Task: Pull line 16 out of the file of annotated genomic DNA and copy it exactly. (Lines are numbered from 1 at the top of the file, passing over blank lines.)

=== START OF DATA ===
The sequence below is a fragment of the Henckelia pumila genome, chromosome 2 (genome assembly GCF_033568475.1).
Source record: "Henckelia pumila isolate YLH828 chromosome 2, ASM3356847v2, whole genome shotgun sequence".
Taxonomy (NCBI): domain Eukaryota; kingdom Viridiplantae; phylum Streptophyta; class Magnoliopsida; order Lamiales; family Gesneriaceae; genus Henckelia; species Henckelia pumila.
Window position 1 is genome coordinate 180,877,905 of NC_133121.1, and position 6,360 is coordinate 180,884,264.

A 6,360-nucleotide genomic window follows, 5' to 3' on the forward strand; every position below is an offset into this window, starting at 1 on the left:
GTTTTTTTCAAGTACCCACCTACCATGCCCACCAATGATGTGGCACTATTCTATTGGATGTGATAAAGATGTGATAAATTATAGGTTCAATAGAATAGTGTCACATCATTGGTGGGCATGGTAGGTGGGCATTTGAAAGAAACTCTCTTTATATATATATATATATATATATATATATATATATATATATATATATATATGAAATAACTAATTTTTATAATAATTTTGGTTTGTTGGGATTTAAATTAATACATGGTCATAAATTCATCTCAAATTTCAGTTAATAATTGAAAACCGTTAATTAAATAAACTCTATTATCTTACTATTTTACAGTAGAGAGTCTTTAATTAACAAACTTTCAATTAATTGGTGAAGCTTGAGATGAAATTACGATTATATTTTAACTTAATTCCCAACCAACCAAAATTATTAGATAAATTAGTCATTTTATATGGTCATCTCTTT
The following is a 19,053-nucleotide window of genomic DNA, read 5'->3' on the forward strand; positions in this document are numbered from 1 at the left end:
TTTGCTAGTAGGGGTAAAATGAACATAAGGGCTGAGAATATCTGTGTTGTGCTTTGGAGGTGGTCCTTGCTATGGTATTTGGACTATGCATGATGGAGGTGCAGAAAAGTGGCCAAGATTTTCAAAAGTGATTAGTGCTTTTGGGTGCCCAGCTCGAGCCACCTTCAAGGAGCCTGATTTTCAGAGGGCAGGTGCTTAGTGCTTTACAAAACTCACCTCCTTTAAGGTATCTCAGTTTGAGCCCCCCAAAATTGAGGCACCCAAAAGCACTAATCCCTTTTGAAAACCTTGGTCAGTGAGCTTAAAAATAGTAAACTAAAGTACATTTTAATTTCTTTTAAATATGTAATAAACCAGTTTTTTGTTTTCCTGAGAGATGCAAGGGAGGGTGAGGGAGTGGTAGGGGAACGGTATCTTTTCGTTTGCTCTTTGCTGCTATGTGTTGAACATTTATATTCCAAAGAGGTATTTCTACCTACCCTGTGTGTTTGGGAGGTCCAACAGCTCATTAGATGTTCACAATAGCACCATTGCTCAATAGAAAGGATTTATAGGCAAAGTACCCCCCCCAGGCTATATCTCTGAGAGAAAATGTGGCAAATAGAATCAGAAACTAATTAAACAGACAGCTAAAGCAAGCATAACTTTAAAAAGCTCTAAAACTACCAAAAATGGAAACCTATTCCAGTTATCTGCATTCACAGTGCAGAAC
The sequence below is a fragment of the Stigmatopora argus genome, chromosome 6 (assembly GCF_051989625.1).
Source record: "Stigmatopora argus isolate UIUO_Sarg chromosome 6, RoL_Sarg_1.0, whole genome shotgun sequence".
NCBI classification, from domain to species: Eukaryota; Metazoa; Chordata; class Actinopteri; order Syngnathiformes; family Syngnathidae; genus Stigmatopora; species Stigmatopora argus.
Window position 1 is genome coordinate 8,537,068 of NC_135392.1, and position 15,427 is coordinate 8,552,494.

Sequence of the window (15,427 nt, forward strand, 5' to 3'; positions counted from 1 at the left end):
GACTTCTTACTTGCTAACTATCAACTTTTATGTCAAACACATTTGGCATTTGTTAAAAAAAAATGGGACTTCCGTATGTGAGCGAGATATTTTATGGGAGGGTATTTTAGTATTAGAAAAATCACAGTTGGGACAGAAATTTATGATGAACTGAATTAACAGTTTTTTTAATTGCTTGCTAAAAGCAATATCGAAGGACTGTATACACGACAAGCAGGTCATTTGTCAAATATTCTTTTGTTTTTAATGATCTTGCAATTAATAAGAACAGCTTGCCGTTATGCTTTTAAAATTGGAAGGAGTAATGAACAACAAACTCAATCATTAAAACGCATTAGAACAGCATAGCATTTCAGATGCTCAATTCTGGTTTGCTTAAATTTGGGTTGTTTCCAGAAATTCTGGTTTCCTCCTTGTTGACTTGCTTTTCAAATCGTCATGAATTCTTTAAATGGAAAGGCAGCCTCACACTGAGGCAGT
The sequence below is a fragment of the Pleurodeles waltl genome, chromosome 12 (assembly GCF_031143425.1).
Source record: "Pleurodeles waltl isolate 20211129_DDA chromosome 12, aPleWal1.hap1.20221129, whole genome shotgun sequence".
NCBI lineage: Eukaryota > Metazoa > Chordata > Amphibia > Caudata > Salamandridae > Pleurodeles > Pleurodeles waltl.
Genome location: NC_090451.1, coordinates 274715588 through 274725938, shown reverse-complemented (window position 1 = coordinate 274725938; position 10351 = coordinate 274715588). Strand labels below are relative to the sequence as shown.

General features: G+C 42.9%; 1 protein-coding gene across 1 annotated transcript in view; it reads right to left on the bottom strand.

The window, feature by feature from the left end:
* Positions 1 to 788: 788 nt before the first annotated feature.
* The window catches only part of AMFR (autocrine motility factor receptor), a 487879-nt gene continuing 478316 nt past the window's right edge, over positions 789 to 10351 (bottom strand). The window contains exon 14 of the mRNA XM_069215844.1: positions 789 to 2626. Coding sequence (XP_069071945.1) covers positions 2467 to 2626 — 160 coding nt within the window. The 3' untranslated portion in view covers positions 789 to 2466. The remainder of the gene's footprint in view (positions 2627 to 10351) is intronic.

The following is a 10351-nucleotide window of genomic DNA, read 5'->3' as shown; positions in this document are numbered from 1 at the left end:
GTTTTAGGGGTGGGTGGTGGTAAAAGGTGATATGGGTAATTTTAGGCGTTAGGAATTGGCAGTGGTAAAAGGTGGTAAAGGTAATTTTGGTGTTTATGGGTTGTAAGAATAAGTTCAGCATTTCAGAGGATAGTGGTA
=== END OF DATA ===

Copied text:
Source record: "Pleurodeles waltl isolate 20211129_DDA chromosome 12, aPleWal1.hap1.20221129, whole genome shotgun sequence".